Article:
Archive for October 11, 2010

Mailing list for Alice Educators

Don Slater of CMU just posted this to SIGCSE-Members:

A mailing list for Alice educators is now available. On the alice-teachers list, educators will be able to ask questions, post ideas and nifty assignments, and support other members of the Alice teaching community. The list will be moderated to make sure that only those posts that are of interest to the Alice educational community will be distributed.

The following link will take you to a web page with more information about the list. This list is by subscription only but at NO COST and with NO SPAM. Please complete the form at this ListServ website to request a subscription to the list.

https://lists.andrew.cmu.edu/mailman/listinfo/alice-teachers

October 11, 2010 at 11:08 am Leave a comment

Computing in the Core is Launched

Coinciding with the release of the Running on Empty report was the announcement of the “Computing in the Core” coalition: http://www.computinginthecore.org/facts-resources.  “Computing in the Core” includes Microsoft, Google, SAS, ACM, NCWIT, CSTA, NCWIT, ABI, and CRA. Their goal is “to elevate computer science education to a core academic subject in K-12 education, giving young people the college- and career-readiness knowledge and skills necessary in a technology-focused society.”

Fewer than 65 percent of K-12 schools in the United States offer an introductory-level computer science course, much less rigorous training, according to a recent study conducted by the Association for Computing Machinery and the Computer Science Teachers Association—and an Oct. 6 Computing in the Core summit aimed to draw attention to the need for more computer science teachers.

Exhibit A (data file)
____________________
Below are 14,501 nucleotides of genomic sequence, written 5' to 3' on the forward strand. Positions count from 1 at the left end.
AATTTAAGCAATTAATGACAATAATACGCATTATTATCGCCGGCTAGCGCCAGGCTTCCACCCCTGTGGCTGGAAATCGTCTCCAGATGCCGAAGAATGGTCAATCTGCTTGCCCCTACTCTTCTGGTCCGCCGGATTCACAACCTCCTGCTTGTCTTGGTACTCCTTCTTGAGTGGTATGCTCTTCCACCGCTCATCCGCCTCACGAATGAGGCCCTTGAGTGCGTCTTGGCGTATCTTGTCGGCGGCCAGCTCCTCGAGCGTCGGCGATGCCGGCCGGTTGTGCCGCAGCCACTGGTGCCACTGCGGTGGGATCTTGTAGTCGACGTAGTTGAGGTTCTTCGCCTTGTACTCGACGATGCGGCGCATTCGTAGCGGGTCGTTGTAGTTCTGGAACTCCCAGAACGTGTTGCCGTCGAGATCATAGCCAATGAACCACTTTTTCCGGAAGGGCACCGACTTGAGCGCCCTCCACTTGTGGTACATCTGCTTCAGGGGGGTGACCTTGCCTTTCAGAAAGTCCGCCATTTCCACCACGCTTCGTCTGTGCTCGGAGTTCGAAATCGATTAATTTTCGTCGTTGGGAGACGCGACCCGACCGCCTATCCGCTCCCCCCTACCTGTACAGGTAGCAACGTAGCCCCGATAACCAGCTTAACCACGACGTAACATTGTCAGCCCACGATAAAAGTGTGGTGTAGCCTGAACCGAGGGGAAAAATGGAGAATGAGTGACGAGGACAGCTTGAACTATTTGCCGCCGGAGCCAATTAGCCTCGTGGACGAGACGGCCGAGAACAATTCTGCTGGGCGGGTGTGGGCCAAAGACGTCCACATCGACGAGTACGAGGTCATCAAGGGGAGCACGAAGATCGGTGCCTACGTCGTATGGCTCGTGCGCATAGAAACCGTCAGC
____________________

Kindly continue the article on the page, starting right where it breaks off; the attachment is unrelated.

James Shelton, the U.S. Department of Education’s (ED) Assistant Deputy Secretary for Innovation and Improvement, spoke of how computer science education was never explicitly included as a part of the Science, Technology, Engineering, and Mathematics (STEM) Education Coalition, which works to support STEM education programs for teachers and students.

“We want a well-rounded curriculum for students. That means reading and writing … but it also means the other things that add into making a student well-rounded,” Shelton said.

via Summit: U.S. needs more computer science teachers | Policy | eSchoolNews.com.

October 11, 2010 at 11:06 am Leave a comment


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